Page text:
Today's employment report reinforces two major themes: the economy is contracting, but the depth of contraction is not yet deep. The data are better than feared, as yesterday's jobless claims figure caused many to downgrade their assessment of the labor market. There continue to be problems with adjusting for the amount of net business formation, but even with an adjustment for this glaring fact the figures are not yet as weak as in past recessions. It's more a slow bleed.
The economy lost jobs for a seventh straight month, shedding 51k jobs for a second month and bringing the average size of job losses for the seven months to 66k. These losses are consistent with economic recession but better than past recessions. For example, in the first seven months of the 2001 recession, job losses averaged 145k. In the first seven months of the 1990-1991 recession, job losses averaged 117k (keep in mind the fact that the workforce constantly increases, which should result in larger job losses as time goes on).
The increase in the jobless rate, to 5.7% from 5.6%, will not play well on Main Street and will impact consumer confidence as well as business confidence, as many will fixate on this most-understandable economic statistic. The increase follows a large half-point leap in May, which was the largest monthly increase since February 1986.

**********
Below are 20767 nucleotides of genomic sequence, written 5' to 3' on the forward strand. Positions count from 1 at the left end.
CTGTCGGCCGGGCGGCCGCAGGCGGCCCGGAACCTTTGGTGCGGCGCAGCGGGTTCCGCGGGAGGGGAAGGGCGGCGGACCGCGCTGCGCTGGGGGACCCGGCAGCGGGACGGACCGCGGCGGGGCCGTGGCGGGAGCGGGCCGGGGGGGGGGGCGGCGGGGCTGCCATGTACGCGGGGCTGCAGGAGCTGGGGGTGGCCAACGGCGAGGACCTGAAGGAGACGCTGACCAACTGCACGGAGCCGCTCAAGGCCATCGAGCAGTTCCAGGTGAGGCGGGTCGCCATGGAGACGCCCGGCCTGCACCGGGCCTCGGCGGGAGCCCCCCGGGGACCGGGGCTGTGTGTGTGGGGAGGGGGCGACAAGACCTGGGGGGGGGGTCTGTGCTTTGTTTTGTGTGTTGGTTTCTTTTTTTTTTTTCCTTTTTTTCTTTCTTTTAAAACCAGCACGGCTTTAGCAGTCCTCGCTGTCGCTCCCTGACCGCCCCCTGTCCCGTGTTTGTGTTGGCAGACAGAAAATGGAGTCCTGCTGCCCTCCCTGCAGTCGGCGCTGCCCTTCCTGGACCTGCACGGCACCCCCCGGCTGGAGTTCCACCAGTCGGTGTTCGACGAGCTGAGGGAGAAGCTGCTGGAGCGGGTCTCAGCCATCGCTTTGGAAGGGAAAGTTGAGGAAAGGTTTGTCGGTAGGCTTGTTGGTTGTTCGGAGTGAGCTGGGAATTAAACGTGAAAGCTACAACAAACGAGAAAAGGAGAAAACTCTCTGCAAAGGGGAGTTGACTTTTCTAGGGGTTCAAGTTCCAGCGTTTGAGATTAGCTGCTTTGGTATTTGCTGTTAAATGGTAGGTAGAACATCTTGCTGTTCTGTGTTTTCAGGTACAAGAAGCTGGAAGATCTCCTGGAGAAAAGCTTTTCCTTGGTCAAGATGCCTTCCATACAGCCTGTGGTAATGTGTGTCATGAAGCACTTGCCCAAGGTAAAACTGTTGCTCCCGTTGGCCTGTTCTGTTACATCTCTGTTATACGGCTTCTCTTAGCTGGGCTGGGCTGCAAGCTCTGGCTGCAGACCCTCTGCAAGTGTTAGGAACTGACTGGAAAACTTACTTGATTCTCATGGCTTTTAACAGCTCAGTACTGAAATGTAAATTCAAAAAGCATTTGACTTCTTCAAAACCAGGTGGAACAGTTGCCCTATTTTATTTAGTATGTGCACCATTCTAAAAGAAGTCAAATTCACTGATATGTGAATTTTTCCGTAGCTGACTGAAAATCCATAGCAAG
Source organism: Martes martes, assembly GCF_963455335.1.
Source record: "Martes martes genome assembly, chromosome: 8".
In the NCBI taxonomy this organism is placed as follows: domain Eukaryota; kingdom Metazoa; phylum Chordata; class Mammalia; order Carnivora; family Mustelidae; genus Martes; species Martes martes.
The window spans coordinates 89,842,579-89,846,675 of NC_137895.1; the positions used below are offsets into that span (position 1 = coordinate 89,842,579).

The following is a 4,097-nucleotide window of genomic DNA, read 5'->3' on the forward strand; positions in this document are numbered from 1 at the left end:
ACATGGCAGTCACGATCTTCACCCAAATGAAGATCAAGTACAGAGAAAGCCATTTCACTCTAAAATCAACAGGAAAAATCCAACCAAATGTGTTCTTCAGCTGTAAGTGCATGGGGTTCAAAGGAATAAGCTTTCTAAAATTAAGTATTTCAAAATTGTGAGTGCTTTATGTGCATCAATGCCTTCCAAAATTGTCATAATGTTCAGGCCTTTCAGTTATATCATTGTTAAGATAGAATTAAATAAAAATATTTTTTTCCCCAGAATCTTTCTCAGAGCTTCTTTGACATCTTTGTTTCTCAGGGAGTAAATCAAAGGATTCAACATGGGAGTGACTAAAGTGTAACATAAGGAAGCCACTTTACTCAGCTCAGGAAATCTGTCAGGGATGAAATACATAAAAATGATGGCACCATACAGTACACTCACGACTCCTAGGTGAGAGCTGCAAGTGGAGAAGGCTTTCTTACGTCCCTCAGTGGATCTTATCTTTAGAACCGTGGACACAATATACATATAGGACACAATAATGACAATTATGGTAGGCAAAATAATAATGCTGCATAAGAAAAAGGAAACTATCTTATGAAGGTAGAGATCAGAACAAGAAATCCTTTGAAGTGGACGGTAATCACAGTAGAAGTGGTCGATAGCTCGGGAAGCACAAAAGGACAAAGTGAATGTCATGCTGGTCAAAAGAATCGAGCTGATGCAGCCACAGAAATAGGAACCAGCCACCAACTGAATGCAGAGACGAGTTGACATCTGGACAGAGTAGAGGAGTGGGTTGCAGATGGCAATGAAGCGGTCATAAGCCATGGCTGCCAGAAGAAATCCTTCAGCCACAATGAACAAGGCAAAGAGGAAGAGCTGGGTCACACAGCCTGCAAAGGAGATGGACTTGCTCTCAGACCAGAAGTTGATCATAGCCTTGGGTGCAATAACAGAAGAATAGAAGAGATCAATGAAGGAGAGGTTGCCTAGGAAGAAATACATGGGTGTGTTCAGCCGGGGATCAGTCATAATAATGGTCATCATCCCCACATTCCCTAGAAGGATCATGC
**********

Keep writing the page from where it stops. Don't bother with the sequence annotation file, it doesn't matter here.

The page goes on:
Minor solace will be had by observations about the wage figure, which increased an as-expected 0.3%. The gain is not large enough to illicit thoughts that wage demands are increasing much as a result of the recent acceleration of inflation.
Continuing to be odd is the government's assumption about the amount of net business formation occurring in the economy, which is represented by the statistics computed using the so-called birth/death model. In July, the Bureau of Labor Statistics added 4k jobs to the tally, 1k more than last July and 46k more than the 5-year average for the July data (January and July historically are two months when the amount of net business formation is negative). The fact that the government is adding in more jobs than in recent years seems odd given the downshifting in growth and in overall job creation. Most absurd is the assumption for net business formation in the construction sector, which resulted in a 1k boost in jobs to the sector compared to assumptions for slight losses on average over the past three years. It is obvious that the construction sector is contracting, yet the government has not yet made this assumption in its estimation of net business formation for the sector.